Guest Post by Gina Abudi
Are you keeping your employees energized and engaged?
I read an article on How Leaders Kill Meaning at Work on McKinsey Quarterly that talked about how senior executives “routinely undermine creativity, productivity and commitment” of their employees. The article noted that employees are most happy in their work when they have “inner positive work lives” and inner positive work lives affect the bottom line. Inner positive work lives is defined by the authors as “the constant flow of emotions, motivations, and perceptions that constitute a person’s reactions to the events of the work day.”
While this certainly may seem obvious, it is surprising how many senior leaders within an organization don’t consider how their actions, or inactions, affect their employees. Without happy, committed employees, it’s not possible to have a successful business over the long haul.
The article discusses four traps in particular and how to avoid them. It is well worth reading and referencing.
I’ve been meeting over the last few months with a variety of senior executives from a variety of industries (and I’ll be pointing them to this article.) I notice that for some of these executives, in the push to remain competitive in an increasingly competitive environment, and, in a few cases, keep business profitable, there seems to be a neglect of the employee – the individual who is actually doing the work. Not an intentional neglect, but in the rush to remain competitive – forgetting that decisions that are made impact everyone in the organization and, in some cases, the ability for them to do their work.
Let me give you one example. One company, a biopharmaceutical firm, had big change ahead of them. They were moving from research to production and were trying to figure out what that meant for them. The entire time they were discussing what it meant, they never bothered to ask the employees or to share information with them. Likely because the leadership themselves were trying to figure it all out! Everyone knew production was the next step for the company – it was obvious. But no one on the leadership team bothered to talk about it. The problem they were creating: employees who were becoming disengaged and were worried about their jobs. At a time when the company was looking for funding from investors, they were seeing a decline in productivity.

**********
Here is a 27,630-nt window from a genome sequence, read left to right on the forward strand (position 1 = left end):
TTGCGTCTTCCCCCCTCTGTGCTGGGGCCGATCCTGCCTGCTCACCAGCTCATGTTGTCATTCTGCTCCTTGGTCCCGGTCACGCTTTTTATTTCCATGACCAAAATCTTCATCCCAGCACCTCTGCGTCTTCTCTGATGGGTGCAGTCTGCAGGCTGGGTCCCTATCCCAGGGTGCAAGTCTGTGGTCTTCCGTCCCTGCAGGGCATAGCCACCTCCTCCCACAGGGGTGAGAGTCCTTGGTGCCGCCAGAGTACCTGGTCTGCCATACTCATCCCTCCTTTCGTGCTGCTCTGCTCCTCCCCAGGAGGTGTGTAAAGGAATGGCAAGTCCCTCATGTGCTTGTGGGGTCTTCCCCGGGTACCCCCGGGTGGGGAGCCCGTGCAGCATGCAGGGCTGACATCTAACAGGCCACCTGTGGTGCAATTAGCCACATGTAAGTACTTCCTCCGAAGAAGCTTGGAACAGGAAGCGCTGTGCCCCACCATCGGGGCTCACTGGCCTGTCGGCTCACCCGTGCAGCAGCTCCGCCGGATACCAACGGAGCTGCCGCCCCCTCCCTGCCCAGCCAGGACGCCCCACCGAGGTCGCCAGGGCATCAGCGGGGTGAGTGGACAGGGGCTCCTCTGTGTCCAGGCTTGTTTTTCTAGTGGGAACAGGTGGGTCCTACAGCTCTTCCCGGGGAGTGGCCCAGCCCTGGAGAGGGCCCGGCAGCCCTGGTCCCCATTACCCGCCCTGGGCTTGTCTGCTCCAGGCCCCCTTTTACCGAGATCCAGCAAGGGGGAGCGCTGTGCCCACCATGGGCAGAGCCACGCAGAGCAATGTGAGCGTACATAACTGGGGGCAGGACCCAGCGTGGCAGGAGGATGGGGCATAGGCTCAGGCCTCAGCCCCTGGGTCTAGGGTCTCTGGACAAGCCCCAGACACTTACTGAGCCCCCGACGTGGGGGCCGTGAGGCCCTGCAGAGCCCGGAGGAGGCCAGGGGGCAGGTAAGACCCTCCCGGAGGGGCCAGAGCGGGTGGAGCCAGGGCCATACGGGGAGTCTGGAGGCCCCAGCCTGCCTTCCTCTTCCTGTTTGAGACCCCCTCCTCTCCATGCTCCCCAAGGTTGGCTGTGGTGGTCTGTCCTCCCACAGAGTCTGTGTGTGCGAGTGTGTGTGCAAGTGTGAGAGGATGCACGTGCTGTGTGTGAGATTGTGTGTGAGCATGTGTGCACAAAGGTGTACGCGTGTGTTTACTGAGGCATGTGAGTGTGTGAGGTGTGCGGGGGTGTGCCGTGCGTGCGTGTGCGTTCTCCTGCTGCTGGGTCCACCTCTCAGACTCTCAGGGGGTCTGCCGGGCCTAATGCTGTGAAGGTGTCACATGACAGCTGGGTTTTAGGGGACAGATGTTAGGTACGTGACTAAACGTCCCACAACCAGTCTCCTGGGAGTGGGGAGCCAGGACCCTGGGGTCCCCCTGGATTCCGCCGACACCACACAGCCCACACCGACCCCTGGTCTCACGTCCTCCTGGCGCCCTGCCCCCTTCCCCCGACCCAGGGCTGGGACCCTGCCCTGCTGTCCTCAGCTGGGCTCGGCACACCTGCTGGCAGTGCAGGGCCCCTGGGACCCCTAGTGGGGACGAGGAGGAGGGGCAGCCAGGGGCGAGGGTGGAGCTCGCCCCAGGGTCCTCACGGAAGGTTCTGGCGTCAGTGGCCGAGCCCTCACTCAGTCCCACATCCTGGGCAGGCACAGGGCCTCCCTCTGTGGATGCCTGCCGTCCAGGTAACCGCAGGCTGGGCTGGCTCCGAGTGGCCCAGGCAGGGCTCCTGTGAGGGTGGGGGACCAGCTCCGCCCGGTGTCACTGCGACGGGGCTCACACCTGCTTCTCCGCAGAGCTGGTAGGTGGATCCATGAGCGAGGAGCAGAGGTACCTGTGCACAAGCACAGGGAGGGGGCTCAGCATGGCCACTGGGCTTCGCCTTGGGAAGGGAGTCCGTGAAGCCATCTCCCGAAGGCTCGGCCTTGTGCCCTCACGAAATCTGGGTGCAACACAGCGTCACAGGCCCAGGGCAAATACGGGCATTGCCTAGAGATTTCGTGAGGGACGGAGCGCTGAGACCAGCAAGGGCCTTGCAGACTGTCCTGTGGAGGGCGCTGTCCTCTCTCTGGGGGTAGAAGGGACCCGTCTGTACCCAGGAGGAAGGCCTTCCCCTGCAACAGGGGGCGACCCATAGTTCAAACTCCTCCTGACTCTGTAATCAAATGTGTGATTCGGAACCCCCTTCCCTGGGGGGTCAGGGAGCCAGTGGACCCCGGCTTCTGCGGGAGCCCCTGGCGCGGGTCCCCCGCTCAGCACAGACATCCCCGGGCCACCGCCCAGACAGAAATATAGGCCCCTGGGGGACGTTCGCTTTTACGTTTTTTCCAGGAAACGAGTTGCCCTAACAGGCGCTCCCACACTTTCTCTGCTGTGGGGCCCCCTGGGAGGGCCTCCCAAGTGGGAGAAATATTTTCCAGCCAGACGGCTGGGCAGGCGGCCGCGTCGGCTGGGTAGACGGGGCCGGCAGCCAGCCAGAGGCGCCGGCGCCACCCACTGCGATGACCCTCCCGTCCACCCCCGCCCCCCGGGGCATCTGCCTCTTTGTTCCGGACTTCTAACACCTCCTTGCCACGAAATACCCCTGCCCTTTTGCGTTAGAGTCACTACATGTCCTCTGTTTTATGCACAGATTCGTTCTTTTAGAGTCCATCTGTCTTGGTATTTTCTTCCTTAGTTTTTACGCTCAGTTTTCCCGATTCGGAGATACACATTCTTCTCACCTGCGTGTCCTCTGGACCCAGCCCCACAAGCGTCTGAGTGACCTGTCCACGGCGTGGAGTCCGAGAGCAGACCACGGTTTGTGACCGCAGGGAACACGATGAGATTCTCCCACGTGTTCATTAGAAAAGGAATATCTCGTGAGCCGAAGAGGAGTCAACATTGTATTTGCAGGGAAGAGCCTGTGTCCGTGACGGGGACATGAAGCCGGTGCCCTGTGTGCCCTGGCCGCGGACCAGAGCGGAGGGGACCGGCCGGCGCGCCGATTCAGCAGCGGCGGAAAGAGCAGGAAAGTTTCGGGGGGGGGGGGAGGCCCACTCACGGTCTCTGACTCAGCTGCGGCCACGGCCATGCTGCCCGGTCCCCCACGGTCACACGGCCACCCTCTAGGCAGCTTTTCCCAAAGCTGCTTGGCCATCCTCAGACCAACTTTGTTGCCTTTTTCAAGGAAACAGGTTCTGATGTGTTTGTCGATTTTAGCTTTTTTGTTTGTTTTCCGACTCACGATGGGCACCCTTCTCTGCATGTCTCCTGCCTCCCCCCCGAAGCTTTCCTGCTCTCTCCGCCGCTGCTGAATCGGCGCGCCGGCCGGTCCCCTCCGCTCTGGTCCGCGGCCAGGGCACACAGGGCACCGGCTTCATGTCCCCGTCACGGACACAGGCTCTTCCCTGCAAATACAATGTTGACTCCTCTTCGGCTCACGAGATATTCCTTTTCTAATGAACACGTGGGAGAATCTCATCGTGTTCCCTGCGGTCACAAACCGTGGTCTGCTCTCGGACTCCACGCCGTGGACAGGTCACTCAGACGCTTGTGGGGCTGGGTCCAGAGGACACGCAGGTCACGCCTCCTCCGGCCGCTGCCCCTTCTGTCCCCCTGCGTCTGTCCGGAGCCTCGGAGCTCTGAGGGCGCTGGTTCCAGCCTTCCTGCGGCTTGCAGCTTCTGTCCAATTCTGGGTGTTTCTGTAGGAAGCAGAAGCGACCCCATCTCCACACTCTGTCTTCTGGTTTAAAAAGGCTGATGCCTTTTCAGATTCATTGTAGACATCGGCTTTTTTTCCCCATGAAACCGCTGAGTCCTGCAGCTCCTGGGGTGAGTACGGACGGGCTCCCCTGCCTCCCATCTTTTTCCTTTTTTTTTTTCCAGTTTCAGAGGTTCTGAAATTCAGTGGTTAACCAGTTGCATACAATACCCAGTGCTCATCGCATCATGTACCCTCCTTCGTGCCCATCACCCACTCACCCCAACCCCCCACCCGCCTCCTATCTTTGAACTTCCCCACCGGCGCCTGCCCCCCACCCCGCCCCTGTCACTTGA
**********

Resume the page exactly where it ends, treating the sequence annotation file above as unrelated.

When I went in to meet with a few of the managers to discuss how to better engage the employees and increase productivity; through meetings with employees in small groups and via surveys, I learned that they were, frankly, worried about their jobs. In conversations with management and senior leadership, I learned what you read earlier in this paragraph – employees were way “out of the loop” about what was going on. A few were job hunting and others were just wrapped up in gossip and worry. For the brave few who asked what was happening, they either got blank stares from their direct supervisors or were told “don’t worry about it – it will all work out.” Hmmm…I don’t know about you but that would get me worrying! A bit difficult to get work done when the focus is everywhere but on the projects that need to get done!
The outcome – in a nutshell – I worked with the executives to outline a communication and engagement plan (starting with an “all hands” meeting led by the CEO) to get employees in the loop and get them involved. Within two months – we saw a marked improvement in productivity. Simple really – the employees were committed to the organization and wanted to be involved. They need to be involved. These are the individuals who make things happen day-after-day.
Think about it. Are you an effective leader? Are you making decisions and taking steps with your employees in mind? Are you getting their thoughts and feedback? Are you enabling them to be successful in their roles which = success in the business? What are your thoughts? What are you seeing? Please share with others in the Comments field below.
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She has worked with clients on a variety of strategic initiatives, including conducting Business Impact and ROI studies for training programs and process improvement initiatives, project management, developing strategic learning and development programs, assessing skills, and developing mentoring programs.
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